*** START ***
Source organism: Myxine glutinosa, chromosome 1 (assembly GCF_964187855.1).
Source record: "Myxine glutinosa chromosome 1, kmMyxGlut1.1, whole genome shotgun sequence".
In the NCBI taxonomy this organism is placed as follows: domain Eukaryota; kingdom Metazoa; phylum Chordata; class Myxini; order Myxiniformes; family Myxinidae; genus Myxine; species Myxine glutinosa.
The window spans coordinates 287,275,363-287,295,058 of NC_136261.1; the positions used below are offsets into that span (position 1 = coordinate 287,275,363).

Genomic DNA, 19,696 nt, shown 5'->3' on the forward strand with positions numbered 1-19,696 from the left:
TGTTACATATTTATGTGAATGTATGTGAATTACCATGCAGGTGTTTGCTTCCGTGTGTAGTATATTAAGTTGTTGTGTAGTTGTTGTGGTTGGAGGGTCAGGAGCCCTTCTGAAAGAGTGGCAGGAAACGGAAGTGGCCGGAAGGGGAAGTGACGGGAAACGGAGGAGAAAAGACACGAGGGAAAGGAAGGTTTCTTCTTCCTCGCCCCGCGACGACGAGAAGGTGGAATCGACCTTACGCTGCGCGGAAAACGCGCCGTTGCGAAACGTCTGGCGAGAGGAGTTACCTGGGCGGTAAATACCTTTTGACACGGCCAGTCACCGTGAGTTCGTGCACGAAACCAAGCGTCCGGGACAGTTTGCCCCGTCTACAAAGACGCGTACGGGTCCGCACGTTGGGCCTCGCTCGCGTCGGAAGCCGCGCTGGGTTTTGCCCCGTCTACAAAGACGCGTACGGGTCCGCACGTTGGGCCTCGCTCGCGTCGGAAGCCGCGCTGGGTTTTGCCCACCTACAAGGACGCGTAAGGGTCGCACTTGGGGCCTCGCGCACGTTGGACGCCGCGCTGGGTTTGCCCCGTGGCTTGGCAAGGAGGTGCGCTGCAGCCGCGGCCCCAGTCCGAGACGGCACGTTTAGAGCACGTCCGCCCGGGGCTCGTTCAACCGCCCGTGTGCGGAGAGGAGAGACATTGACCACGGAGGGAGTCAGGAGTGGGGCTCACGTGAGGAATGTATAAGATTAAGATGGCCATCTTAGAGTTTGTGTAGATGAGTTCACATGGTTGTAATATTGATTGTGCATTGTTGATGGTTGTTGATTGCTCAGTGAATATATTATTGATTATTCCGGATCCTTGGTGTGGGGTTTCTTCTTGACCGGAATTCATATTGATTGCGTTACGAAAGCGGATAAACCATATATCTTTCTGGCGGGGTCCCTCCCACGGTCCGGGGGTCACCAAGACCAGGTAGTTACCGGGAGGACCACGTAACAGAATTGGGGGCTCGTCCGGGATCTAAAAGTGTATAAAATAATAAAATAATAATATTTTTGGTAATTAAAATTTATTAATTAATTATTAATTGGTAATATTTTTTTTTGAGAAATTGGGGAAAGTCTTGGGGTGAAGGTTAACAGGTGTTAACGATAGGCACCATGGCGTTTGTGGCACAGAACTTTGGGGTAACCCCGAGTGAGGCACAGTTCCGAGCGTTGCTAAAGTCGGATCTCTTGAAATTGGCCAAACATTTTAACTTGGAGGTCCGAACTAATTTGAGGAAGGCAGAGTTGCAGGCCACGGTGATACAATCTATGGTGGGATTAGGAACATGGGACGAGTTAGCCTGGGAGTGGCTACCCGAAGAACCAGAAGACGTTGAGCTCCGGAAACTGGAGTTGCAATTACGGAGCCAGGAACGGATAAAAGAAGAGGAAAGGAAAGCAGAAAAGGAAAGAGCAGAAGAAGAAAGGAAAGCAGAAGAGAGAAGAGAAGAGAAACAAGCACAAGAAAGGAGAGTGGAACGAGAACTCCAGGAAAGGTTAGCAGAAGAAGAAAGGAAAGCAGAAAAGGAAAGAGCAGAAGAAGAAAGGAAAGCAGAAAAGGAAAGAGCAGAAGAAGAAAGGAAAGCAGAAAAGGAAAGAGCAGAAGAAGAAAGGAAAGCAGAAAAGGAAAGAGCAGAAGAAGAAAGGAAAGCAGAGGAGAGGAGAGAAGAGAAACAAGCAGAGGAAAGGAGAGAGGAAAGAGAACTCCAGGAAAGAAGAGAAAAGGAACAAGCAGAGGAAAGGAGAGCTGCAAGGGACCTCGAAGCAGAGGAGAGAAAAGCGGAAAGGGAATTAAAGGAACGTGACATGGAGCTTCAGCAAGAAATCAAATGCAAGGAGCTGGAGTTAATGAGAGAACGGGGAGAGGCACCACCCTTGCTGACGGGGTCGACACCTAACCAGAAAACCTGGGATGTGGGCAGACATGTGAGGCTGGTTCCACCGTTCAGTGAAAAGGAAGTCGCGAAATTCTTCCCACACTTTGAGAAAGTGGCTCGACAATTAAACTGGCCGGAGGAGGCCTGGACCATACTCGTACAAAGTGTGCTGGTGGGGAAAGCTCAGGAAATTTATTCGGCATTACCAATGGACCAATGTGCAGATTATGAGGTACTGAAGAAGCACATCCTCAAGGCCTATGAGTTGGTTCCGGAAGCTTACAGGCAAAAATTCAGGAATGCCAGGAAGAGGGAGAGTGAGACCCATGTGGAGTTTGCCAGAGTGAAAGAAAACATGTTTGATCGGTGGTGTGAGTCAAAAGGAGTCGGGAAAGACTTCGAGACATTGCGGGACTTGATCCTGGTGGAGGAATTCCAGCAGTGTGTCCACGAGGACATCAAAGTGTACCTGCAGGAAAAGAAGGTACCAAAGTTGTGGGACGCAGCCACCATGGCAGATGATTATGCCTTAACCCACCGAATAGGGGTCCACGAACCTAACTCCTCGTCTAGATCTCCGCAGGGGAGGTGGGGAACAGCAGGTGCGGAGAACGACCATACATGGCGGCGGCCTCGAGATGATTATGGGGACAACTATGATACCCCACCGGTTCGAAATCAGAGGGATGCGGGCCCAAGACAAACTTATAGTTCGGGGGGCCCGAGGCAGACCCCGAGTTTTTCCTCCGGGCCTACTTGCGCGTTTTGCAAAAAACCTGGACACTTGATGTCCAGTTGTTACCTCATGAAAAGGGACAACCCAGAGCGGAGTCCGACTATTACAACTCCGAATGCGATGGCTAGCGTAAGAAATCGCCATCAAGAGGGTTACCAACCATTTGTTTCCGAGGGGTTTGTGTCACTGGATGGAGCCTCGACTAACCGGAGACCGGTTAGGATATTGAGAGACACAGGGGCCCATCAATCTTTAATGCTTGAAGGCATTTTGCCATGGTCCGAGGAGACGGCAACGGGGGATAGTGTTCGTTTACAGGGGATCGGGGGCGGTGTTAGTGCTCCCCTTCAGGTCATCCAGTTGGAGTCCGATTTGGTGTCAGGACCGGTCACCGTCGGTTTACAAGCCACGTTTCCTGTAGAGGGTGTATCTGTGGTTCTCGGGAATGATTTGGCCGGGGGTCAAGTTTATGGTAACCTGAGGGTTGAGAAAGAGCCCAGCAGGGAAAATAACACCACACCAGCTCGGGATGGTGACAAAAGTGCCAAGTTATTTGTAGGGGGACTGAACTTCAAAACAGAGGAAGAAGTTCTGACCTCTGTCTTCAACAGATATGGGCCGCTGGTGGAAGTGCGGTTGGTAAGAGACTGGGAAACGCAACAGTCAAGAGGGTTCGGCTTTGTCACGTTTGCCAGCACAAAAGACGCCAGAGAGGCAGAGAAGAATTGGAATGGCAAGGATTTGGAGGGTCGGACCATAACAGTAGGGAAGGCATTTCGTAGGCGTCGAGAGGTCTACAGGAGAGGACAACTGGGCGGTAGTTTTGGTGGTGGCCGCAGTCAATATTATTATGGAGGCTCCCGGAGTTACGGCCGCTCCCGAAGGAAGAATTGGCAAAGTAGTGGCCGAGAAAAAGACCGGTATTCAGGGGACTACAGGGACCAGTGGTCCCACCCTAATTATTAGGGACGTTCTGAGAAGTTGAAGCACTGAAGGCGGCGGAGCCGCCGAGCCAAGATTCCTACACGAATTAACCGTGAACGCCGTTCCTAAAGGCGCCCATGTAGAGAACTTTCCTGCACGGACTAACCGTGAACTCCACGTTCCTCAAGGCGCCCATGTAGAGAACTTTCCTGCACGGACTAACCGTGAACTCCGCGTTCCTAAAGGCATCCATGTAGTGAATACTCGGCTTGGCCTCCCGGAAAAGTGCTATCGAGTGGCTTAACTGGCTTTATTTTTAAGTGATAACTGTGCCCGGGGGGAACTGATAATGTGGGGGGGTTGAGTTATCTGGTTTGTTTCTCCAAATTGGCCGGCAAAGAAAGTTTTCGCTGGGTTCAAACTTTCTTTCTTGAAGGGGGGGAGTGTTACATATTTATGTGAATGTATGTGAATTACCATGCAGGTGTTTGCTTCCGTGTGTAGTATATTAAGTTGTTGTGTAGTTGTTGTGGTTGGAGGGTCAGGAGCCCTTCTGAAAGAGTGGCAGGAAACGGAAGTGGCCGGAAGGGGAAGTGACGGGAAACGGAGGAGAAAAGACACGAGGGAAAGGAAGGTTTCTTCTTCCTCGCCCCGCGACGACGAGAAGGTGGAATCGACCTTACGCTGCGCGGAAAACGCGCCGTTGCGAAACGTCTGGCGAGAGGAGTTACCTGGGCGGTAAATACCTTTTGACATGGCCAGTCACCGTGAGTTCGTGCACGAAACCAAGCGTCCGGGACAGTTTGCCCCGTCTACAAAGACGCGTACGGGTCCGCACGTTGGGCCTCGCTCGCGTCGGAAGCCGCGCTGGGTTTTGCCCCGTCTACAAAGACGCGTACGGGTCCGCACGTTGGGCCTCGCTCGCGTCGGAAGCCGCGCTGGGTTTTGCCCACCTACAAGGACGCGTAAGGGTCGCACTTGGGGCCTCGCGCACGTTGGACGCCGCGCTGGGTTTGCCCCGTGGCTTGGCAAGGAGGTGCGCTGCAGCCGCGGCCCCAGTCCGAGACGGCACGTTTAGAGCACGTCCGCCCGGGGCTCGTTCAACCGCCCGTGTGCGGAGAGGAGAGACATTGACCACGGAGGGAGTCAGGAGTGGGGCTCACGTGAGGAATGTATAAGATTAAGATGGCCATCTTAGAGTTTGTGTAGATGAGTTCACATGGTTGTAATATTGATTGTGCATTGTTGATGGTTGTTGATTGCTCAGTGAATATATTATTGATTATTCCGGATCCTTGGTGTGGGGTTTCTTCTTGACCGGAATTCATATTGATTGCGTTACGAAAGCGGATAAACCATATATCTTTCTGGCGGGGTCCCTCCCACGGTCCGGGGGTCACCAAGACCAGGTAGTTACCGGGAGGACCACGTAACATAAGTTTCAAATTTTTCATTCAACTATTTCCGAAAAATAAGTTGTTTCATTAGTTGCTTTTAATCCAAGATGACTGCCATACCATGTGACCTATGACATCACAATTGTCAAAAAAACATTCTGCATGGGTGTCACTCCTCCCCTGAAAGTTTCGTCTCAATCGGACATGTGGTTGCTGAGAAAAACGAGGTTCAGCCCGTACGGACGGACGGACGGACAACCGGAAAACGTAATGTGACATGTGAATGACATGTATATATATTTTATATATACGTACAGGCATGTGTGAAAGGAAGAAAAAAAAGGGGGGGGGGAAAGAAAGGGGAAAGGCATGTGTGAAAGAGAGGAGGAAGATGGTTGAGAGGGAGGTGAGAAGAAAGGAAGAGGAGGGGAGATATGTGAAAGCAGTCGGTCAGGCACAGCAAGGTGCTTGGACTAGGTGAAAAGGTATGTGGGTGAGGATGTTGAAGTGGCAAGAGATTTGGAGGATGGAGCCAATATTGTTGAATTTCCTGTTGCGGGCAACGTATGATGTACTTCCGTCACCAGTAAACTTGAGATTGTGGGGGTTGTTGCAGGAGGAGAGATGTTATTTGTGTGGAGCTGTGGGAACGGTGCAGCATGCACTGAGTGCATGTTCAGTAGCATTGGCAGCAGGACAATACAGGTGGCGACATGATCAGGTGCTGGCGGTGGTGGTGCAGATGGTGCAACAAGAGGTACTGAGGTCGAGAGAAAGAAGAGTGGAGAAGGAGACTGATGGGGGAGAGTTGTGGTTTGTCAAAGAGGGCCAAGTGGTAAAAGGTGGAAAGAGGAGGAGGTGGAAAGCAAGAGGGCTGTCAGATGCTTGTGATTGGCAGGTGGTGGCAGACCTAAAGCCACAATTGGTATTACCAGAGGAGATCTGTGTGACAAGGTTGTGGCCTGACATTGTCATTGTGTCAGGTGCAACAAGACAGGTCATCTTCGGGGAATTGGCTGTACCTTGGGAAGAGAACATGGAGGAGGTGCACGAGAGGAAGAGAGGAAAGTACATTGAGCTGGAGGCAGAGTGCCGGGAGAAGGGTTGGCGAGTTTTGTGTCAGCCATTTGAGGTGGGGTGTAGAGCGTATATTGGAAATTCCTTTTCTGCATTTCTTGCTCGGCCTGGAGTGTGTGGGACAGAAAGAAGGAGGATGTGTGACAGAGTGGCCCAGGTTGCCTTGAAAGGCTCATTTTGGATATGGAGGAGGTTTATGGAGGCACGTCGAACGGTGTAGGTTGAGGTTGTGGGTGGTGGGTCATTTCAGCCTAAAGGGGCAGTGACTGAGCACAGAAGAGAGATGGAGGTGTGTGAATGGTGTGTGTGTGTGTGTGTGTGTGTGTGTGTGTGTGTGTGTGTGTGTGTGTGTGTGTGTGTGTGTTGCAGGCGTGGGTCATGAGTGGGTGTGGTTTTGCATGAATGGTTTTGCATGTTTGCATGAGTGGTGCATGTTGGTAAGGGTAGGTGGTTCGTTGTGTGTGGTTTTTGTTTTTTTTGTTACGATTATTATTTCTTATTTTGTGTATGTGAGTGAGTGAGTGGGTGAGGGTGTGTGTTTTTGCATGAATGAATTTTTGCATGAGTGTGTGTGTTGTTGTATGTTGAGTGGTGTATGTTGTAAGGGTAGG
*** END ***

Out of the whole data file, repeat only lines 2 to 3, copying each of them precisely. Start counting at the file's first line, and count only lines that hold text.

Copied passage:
Source record: "Myxine glutinosa chromosome 1, kmMyxGlut1.1, whole genome shotgun sequence".
In the NCBI taxonomy this organism is placed as follows: domain Eukaryota; kingdom Metazoa; phylum Chordata; class Myxini; order Myxiniformes; family Myxinidae; genus Myxine; species Myxine glutinosa.